In the last five years, we've seen a social media explosion. With such quick expansion, some companies have probably had their first mishap or uh-oh before it even entered their minds to write a social media policy. In the backlash to avoid future incidents or misunderstandings, some businesses have developed surprisingly strict policies—so strict that their own legal policy might not itself be legal.
It's tough to know where to draw the line—and how to accept that the permissible line might not be in a comfortable place for you. If you can't make the rules as exact as you want them to be, is it possible to convey a sense of unwritten rules instead? In our research, we've seen multiple-page policies and we've see single-sentence policies. Here's what we've gleaned:
Companies that have a rigorous hiring process, and choose candidates who fit with their core values, can enjoy the luxury of a simpler, more loosely defined social media policy. Why? Because the people they hire are on their side. Their employees have no problem walking the talk, because they chose it, and it chose them.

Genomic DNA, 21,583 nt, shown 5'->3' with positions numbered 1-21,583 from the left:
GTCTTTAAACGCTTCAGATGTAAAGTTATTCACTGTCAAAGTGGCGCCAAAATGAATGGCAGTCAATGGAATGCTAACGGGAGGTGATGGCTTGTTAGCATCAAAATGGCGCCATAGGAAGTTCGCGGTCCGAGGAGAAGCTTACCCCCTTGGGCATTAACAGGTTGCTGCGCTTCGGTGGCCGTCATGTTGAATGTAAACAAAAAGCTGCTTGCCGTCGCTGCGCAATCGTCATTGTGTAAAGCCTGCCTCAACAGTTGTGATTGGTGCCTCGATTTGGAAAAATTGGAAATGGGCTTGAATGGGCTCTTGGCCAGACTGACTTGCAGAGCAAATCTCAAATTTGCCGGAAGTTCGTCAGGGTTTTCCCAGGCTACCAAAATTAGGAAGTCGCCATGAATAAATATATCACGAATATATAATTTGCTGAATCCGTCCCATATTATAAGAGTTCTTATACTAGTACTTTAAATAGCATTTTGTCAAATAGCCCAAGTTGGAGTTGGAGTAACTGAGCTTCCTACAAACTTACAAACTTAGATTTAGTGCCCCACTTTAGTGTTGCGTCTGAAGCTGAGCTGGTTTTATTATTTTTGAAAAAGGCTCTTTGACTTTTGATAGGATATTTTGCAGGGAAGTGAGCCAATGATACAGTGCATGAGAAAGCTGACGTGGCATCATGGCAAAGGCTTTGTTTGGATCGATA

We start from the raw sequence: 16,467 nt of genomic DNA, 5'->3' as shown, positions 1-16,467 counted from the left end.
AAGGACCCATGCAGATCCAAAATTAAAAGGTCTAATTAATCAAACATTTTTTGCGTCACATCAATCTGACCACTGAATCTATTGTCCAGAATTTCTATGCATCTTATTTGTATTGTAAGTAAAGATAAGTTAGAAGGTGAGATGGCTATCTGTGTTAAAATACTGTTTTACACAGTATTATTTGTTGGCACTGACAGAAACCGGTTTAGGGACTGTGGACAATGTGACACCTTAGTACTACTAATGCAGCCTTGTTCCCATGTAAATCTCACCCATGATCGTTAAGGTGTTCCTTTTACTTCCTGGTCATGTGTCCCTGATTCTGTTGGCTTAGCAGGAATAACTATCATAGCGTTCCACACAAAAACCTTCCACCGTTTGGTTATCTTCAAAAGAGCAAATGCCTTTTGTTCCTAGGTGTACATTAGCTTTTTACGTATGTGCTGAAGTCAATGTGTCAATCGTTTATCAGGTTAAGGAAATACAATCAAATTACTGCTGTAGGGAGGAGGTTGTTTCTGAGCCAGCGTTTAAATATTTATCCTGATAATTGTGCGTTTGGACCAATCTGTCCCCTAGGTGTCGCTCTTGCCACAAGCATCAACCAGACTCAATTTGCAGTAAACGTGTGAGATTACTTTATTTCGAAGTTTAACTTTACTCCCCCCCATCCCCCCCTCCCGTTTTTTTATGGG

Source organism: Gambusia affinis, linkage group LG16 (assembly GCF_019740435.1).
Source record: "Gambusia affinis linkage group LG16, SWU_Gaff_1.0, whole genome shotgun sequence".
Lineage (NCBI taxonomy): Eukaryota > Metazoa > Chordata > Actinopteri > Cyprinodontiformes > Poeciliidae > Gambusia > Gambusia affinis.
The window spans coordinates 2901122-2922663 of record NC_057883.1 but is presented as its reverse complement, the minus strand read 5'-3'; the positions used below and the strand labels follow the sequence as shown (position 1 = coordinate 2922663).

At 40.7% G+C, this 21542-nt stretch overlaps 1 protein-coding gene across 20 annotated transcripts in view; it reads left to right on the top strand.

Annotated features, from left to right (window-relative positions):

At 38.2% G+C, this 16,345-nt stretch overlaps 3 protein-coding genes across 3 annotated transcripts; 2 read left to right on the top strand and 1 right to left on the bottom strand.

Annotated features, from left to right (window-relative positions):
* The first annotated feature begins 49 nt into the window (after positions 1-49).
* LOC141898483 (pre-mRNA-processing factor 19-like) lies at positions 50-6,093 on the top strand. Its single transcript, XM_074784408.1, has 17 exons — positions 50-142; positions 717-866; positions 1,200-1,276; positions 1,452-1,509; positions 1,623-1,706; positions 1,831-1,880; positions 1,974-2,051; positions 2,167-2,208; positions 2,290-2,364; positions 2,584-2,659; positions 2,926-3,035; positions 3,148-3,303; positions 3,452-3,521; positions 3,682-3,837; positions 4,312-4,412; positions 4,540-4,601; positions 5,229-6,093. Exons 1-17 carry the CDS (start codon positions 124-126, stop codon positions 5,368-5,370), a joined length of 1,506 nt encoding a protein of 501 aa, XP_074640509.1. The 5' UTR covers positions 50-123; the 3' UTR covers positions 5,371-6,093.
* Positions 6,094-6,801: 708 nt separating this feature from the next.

They would no more betray their employer than they would anyone with which they have a trusting, mutually respectful relationship. That, of course, is an ideal scenario, that, if you're not one of the Googles or Zappos of the world, you might not get to play out. If you can't dictate what your employees do on social media, or tell them who they should or shouldn't be friends with, and you don't have that airtight relationship that ensures they will never, ever do wrong…what then?
When it comes to social media sharing, we often learn the price of our activity after we've paid the consequences. You can avoid that with your employees by training them upfront. Present them with scenarios that could potentially unfold from certain kinds of behavior. This could be the loss of respect and trust of their coworkers if indiscretions are too openly shared, or the impact on profitability, should a comment go viral and damage your company's reputation. By helping them understand the potential magnitude of seemingly simple acts, they're better equipped to self-regulate.
*Statistic source: bna.com